Problems With Face Painting

By January 9, 2018Uncategorized

Kids love to have their face painted. They love to look like tigers and wolves or magical fairy princesses and escape into the world of their imaginations and why should not they? It's every child's right to live in their imagination for as long as they wish to, but parents and carers need to be a little more level head and aware of all the facts.

Some paints can be dangerous. Some brands have had to be recalled and it is important that when you buy your face paintings that you do your research properly and you do business with reputable painting companies.

A Few Facts

Some painting brands in the past have caused skin reactions and rashes on the children who have used them.
Not all paintings are bad for children or are dangerous for the skin in any way.
The FDA does not have the legal power to regulate face paintings before they go on the market.
The FDA does have the legal power to regulate the colors that are used in them.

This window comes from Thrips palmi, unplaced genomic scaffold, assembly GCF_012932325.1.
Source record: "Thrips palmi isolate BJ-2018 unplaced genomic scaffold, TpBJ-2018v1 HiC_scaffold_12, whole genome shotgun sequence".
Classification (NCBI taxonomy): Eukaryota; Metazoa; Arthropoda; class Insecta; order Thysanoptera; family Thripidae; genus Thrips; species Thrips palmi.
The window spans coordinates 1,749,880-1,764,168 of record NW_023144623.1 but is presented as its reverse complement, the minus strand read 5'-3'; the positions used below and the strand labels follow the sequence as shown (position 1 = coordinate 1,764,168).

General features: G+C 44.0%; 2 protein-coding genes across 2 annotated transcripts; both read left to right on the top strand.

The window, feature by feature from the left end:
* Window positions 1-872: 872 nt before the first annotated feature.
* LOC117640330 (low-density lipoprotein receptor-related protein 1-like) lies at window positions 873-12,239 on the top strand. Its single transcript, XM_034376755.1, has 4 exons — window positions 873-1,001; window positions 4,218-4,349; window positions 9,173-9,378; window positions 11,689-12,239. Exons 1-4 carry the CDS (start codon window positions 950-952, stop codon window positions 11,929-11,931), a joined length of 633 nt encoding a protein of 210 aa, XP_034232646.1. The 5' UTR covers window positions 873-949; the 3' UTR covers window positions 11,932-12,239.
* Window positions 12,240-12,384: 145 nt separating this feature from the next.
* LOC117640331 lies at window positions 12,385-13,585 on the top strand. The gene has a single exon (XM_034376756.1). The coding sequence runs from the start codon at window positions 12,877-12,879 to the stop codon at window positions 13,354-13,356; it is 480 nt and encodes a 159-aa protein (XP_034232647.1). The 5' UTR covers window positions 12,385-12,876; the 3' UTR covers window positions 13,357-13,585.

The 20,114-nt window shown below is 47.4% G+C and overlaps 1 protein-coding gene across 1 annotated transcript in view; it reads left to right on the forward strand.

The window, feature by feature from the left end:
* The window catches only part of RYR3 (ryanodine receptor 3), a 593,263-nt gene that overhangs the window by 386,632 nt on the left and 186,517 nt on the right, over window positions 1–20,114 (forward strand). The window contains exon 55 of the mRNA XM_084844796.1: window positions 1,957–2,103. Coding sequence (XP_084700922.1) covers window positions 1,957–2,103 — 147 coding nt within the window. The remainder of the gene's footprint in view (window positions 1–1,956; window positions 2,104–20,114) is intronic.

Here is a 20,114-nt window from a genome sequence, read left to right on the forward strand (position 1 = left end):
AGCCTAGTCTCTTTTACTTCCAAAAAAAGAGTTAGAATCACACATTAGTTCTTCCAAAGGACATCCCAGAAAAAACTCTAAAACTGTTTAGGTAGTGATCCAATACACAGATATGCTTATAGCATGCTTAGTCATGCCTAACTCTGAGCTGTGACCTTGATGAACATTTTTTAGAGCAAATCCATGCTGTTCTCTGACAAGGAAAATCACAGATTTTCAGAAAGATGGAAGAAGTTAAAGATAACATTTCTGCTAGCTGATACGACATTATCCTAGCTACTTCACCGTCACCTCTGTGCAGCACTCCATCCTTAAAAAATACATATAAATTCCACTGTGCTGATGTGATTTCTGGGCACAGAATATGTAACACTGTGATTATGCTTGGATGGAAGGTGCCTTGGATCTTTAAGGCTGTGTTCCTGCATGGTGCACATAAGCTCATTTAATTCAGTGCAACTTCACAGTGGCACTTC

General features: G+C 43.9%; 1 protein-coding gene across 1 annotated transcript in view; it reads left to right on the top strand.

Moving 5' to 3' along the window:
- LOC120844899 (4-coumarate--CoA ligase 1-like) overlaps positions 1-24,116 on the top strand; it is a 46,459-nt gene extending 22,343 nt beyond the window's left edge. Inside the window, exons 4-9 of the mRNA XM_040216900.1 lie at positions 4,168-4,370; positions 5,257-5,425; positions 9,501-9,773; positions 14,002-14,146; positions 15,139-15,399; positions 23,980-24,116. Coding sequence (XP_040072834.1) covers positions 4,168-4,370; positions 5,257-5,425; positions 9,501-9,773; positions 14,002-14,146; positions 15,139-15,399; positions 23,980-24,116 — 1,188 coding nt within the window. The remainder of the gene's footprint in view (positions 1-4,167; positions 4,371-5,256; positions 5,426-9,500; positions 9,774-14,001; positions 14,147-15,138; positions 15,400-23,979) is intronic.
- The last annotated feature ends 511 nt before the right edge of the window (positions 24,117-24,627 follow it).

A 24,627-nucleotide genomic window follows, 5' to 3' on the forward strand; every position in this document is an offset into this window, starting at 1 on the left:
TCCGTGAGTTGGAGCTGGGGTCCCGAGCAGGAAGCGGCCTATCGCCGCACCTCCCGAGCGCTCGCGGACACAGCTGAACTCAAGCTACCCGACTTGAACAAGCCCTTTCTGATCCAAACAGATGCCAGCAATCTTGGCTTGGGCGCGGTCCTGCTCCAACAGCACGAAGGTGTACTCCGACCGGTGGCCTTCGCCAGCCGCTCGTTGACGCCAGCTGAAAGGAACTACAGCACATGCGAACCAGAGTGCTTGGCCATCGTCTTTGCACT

The FDA can not recall dangerous face paintings from the market.
The FDA is able to ask the manufacturer of those dangerous face paintings to recall their own product.
It is, therefore, worth reporting any worrying findings that you have about particular paints to the FDA.

A Few Pieces of Advice

Only use paintings that are intended for the skin.
If face paints smell bad, they may be full of bad bacteria and you should throw them away immediately.
Check labels carefully to be sure about placing paints near delicate areas such as the eyes beforehand.
Check a dab of paint on your arm before a week before you then use the paint on a child's face.
Are the colors in the paints FDA approved? They should be.
Never sleep with paint still on as it will irritate the skin.
Fluorescent colors should never be used near the eyes. Never.

Painting faces on the whole is a very positive, fun experience. Check your paintings and your paint manufacturer well and there is no reason why painting should do anything but put a smile on your child's face.

Source by Tracey S Chandler

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